As a French and German teacher, I've taught about the European legends and the real Nicholas of Myra for several years. It was a favorite day of mine and students': familiar, celebratory, and a chance to share faith. The public school classroom is not always tolerant of any religion or faith, but when I talked about the Christian bishop, Nicholas of Myra, some students felt comfortable enough to let their peers know that they were Christ followers. December 6th also let me directly challenge one of the (many) ways that American legends and traditions get the original stories very wrong; openness to owning our wrongs is an important first step in genuine cross-cultural engagement. Dare I extend "openness to owning our wrongs" as an important first step in genuine relationships and friendships for teens? I digress.

If you read many of the accounts and legends at the Saint Nicholas Center, you'll discover how the misinformation and lack of education of the Middle Ages contributed to some fantastic and imaginative accounts. For example, the horrible Père Fouettard (Father Whipping) and Krampus (beastly devil) have some origins in a misinterpreted symbol: Saint Nicholas is often shown baptizing 3 youths - the legend became that he brought 3 youths back to life after an evil butcher killed, dismembered, and soaked them in a brining tub (nope, dear worshiper, that's baptism...), the butcher was made to follow Saint Nicholas and punish bad youths (whoa, forget grace). A good starting page is this one, which contrasts Saint Nicholas with the American Santa Claus. It answers some questions that a young child would have. "How is Saint Nicholas different from Santa?" "What is the Santa game that other people play?"

We don't celebrate Santa or even teach our kids about him. Mostly, they are young enough that when other people mention Santa, they stare blankly back and go back to playing. Later, my husband and I tell them simply that, "Santa is a game other people play. We celebrate how Saint Nicholas loved others and Jesus' birthday." Our daughter has just begun correcting her grandpa when he mentions Santa this year, reminding him that "Christmas is Jesus' birthday." Heart love!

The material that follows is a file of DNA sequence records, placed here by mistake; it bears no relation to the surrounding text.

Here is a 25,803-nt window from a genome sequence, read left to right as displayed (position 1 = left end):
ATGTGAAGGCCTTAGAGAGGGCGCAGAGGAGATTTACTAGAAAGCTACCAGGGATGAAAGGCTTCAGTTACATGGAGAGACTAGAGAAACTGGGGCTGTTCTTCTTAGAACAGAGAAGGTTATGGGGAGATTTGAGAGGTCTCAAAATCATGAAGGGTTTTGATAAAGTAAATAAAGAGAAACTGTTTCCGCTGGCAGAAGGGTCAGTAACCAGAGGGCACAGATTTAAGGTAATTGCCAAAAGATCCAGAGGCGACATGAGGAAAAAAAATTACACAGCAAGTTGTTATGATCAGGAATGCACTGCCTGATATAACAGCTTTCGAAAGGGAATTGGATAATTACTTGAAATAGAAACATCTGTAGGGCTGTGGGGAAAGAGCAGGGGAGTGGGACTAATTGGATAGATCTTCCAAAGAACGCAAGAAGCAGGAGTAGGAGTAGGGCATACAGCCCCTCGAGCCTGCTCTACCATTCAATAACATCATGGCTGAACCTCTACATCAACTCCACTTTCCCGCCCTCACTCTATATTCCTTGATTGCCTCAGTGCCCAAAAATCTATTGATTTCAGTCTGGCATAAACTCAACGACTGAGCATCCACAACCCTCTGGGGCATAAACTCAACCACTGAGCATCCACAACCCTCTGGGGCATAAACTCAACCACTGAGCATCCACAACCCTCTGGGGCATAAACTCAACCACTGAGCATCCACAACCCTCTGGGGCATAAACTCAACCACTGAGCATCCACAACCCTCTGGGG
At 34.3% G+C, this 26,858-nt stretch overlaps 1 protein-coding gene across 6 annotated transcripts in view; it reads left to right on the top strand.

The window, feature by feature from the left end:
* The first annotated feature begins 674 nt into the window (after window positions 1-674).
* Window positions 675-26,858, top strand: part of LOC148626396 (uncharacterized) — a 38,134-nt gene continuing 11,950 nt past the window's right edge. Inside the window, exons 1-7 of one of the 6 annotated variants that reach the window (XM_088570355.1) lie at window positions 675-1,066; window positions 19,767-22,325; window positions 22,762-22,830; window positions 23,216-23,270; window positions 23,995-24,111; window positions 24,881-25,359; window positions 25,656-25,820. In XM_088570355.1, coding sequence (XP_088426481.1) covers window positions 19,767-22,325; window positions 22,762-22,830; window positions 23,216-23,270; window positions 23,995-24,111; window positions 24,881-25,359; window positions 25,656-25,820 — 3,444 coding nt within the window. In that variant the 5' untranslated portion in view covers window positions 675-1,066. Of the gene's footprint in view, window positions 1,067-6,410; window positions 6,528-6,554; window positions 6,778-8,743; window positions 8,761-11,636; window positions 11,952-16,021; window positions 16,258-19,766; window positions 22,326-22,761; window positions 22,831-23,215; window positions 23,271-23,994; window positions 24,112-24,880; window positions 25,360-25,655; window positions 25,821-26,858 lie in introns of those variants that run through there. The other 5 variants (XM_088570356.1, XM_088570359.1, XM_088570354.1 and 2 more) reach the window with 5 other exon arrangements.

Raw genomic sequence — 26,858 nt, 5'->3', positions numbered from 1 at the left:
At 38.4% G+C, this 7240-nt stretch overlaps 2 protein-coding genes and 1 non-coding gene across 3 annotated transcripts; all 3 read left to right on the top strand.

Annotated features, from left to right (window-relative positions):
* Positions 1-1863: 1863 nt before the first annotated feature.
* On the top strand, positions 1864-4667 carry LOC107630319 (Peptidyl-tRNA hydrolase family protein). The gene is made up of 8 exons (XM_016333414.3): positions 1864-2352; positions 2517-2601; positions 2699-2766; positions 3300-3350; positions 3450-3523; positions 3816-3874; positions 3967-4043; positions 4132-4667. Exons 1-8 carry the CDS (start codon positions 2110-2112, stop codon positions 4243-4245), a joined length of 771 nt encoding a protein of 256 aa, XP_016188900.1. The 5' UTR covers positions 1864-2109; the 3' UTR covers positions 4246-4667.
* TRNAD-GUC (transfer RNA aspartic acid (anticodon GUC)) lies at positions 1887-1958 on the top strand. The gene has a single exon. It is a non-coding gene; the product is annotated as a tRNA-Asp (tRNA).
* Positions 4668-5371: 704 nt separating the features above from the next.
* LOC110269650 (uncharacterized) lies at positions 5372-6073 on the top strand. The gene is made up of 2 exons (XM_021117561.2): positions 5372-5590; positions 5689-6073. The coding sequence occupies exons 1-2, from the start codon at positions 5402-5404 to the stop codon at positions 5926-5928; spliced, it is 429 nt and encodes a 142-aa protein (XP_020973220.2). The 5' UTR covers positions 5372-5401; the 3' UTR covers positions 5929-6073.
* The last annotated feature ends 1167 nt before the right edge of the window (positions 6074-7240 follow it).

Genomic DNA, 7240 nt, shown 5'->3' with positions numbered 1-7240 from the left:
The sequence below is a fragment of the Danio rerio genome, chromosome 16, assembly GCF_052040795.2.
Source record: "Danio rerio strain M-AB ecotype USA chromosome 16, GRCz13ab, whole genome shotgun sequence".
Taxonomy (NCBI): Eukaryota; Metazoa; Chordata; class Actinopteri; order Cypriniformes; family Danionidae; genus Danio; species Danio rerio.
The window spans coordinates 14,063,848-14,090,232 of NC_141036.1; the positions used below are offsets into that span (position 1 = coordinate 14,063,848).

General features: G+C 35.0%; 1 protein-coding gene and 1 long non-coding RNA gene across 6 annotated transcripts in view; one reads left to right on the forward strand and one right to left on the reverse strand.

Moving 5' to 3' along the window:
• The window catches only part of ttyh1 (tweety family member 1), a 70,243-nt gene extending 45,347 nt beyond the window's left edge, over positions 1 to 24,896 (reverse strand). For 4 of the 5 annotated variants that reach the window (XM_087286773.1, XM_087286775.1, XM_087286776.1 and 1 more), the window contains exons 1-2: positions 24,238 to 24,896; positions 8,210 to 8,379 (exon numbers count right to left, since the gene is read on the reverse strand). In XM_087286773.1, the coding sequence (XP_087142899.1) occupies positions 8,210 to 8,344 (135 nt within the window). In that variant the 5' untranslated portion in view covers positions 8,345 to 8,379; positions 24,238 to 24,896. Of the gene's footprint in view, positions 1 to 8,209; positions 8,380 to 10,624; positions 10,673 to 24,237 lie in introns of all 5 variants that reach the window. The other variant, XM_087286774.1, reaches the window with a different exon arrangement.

How do we teach about Nicholas? On the evening of December 5th, I hang stockings with candy canes, chocolate coins, and either chocolate oranges or real oranges. The candy cane is like Nicholas' bishop miter staff. The coins remind our kids of how Nicholas generously paid 3 girls' dowry money. The (chocolate) oranges can be like "gold balls" or "gold bags," or they can be something sweet and good to share. In any case, only our kid's stockings are filled and once they are discovered and opened on December 6th, we encourage them to share their goodies by giving some away to other family members. Saint Nicholas shared the good things that God had given him with others. We read often a board book with beautiful pictures that introduces just this 1 dowry story and ends on the strong note that God generously gave us Jesus, the best gift of Christmas. Stiegemeyer, J. Saint Nicholas: The Real Story of the Christmas Legend, Concordia Publishing House, 2003. My 9 month old son pulls this book out of the Christmas book pile every time; he loves the paintings.

Next year, we want to make this sharing more concrete and include the poor more obviously.

As our kids grow, we'll teach them about their stockings. Artisans in India made them, and we bought them through fair trade retailers. Although we could have used our children's shoes (more traditionally European), we decided that beautiful stockings can remind our children of the majority world in a way that their own shoes cannot.

Blessings to you and your loved ones in this season! May Christ and how he lives in you be a true light.